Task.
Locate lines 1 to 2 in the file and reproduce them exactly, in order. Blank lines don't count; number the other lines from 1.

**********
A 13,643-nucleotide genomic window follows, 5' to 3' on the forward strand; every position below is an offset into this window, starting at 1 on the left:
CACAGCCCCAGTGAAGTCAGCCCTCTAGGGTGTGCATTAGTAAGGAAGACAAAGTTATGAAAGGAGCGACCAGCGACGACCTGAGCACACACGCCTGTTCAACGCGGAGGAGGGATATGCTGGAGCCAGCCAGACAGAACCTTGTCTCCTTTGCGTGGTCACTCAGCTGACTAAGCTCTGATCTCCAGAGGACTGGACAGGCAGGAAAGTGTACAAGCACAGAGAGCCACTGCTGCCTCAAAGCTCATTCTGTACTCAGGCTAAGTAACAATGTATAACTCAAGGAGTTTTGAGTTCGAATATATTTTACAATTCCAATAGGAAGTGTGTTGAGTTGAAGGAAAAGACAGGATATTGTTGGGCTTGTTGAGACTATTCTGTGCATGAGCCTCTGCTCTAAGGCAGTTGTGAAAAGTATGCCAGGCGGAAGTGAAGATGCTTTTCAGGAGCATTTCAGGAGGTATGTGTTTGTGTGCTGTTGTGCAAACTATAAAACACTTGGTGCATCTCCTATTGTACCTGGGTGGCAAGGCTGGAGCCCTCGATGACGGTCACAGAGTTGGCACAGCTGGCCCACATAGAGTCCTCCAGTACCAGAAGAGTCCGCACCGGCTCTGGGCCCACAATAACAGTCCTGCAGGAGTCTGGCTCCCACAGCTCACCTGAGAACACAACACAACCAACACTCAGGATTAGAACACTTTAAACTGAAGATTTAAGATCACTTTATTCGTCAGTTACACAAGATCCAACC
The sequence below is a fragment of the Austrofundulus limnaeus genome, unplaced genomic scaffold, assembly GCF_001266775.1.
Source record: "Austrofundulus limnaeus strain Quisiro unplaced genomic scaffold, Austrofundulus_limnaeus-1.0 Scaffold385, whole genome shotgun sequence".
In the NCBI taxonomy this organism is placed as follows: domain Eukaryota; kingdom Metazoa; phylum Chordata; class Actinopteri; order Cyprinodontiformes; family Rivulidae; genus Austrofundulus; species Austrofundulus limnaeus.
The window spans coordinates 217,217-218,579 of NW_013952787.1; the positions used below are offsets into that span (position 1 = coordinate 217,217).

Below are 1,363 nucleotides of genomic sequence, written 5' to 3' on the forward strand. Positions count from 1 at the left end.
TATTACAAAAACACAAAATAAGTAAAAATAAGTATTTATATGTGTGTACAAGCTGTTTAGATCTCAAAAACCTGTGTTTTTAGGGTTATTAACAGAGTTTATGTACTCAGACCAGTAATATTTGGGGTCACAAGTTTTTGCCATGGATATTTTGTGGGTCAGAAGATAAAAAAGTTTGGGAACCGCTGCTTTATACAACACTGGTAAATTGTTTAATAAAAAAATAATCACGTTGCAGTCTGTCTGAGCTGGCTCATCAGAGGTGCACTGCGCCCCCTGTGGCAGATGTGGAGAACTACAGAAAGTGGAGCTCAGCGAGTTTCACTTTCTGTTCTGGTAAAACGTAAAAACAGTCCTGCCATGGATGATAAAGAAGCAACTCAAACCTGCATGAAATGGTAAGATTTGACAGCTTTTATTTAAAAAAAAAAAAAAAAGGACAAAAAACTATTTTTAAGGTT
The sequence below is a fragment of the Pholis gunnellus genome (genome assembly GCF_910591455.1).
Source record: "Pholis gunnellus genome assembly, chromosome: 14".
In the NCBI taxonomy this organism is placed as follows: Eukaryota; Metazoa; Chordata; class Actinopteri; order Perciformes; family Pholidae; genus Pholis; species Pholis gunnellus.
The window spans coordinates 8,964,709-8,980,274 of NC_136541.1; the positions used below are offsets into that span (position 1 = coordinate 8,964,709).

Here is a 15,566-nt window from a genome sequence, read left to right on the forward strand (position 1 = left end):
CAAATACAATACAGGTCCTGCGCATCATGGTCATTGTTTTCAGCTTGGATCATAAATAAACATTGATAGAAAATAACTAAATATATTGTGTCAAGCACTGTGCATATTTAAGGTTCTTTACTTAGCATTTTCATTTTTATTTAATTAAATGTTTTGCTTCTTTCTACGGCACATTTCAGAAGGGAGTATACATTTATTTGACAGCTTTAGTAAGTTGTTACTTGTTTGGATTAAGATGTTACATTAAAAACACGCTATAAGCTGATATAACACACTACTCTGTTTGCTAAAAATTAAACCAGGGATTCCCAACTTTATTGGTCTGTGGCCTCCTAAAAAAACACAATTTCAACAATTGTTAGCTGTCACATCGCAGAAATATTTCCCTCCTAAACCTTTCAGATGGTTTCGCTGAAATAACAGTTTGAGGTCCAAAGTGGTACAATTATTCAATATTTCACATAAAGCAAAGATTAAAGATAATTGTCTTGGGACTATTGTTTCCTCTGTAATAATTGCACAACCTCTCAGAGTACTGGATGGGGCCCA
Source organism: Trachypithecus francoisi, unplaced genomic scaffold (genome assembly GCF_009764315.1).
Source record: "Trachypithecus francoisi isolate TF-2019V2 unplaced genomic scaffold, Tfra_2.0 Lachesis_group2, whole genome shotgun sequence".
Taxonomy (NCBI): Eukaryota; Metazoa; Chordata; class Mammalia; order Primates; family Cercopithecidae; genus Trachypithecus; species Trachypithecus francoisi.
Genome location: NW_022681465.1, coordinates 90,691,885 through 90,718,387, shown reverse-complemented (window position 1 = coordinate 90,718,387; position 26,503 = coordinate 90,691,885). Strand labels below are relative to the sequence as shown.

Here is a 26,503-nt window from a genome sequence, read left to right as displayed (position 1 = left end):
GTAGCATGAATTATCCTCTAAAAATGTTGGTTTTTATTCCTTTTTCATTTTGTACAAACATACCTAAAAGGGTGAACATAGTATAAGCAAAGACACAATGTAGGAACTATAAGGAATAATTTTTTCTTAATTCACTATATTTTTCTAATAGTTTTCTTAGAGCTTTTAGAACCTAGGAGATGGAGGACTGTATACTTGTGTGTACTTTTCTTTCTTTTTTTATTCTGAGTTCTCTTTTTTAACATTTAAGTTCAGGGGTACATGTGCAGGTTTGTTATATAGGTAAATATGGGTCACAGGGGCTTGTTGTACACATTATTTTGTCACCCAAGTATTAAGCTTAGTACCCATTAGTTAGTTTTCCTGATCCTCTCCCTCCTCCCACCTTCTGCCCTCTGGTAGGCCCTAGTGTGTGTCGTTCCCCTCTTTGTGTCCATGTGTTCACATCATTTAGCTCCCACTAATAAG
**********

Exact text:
A 13,643-nucleotide genomic window follows, 5' to 3' on the forward strand; every position below is an offset into this window, starting at 1 on the left:
CACAGCCCCAGTGAAGTCAGCCCTCTAGGGTGTGCATTAGTAAGGAAGACAAAGTTATGAAAGGAGCGACCAGCGACGACCTGAGCACACACGCCTGTTCAACGCGGAGGAGGGATATGCTGGAGCCAGCCAGACAGAACCTTGTCTCCTTTGCGTGGTCACTCAGCTGACTAAGCTCTGATCTCCAGAGGACTGGACAGGCAGGAAAGTGTACAAGCACAGAGAGCCACTGCTGCCTCAAAGCTCATTCTGTACTCAGGCTAAGTAACAATGTATAACTCAAGGAGTTTTGAGTTCGAATATATTTTACAATTCCAATAGGAAGTGTGTTGAGTTGAAGGAAAAGACAGGATATTGTTGGGCTTGTTGAGACTATTCTGTGCATGAGCCTCTGCTCTAAGGCAGTTGTGAAAAGTATGCCAGGCGGAAGTGAAGATGCTTTTCAGGAGCATTTCAGGAGGTATGTGTTTGTGTGCTGTTGTGCAAACTATAAAACACTTGGTGCATCTCCTATTGTACCTGGGTGGCAAGGCTGGAGCCCTCGATGACGGTCACAGAGTTGGCACAGCTGGCCCACATAGAGTCCTCCAGTACCAGAAGAGTCCGCACCGGCTCTGGGCCCACAATAACAGTCCTGCAGGAGTCTGGCTCCCACAGCTCACCTGAGAACACAACACAACCAACACTCAGGATTAGAACACTTTAAACTGAAGATTTAAGATCACTTTATTCGTCAGTTACACAAGATCCAACC